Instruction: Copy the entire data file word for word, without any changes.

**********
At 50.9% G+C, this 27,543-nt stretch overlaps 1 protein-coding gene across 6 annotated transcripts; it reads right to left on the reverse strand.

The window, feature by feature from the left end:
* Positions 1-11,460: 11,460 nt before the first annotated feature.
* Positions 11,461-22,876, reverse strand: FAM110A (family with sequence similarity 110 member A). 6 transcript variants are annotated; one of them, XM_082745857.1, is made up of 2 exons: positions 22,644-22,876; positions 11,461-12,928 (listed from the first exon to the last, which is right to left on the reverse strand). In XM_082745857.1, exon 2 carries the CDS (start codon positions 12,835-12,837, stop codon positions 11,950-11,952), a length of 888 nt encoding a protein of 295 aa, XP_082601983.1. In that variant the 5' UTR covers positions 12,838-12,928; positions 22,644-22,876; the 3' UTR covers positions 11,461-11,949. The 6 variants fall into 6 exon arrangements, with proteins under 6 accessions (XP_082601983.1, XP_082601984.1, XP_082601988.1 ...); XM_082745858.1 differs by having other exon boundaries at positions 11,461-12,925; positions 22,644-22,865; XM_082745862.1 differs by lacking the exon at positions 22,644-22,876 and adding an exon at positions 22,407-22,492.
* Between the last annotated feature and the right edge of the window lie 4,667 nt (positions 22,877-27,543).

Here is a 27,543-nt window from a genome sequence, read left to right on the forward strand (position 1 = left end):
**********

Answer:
At 50.9% G+C, this 27,543-nt stretch overlaps 1 protein-coding gene across 6 annotated transcripts; it reads right to left on the reverse strand.

The window, feature by feature from the left end:
* Positions 1-11,460: 11,460 nt before the first annotated feature.
* Positions 11,461-22,876, reverse strand: FAM110A (family with sequence similarity 110 member A). 6 transcript variants are annotated; one of them, XM_082745857.1, is made up of 2 exons: positions 22,644-22,876; positions 11,461-12,928 (listed from the first exon to the last, which is right to left on the reverse strand). In XM_082745857.1, exon 2 carries the CDS (start codon positions 12,835-12,837, stop codon positions 11,950-11,952), a length of 888 nt encoding a protein of 295 aa, XP_082601983.1. In that variant the 5' UTR covers positions 12,838-12,928; positions 22,644-22,876; the 3' UTR covers positions 11,461-11,949. The 6 variants fall into 6 exon arrangements, with proteins under 6 accessions (XP_082601983.1, XP_082601984.1, XP_082601988.1 ...); XM_082745858.1 differs by having other exon boundaries at positions 11,461-12,925; positions 22,644-22,865; XM_082745862.1 differs by lacking the exon at positions 22,644-22,876 and adding an exon at positions 22,407-22,492.
* Between the last annotated feature and the right edge of the window lie 4,667 nt (positions 22,877-27,543).

Here is a 27,543-nt window from a genome sequence, read left to right on the forward strand (position 1 = left end):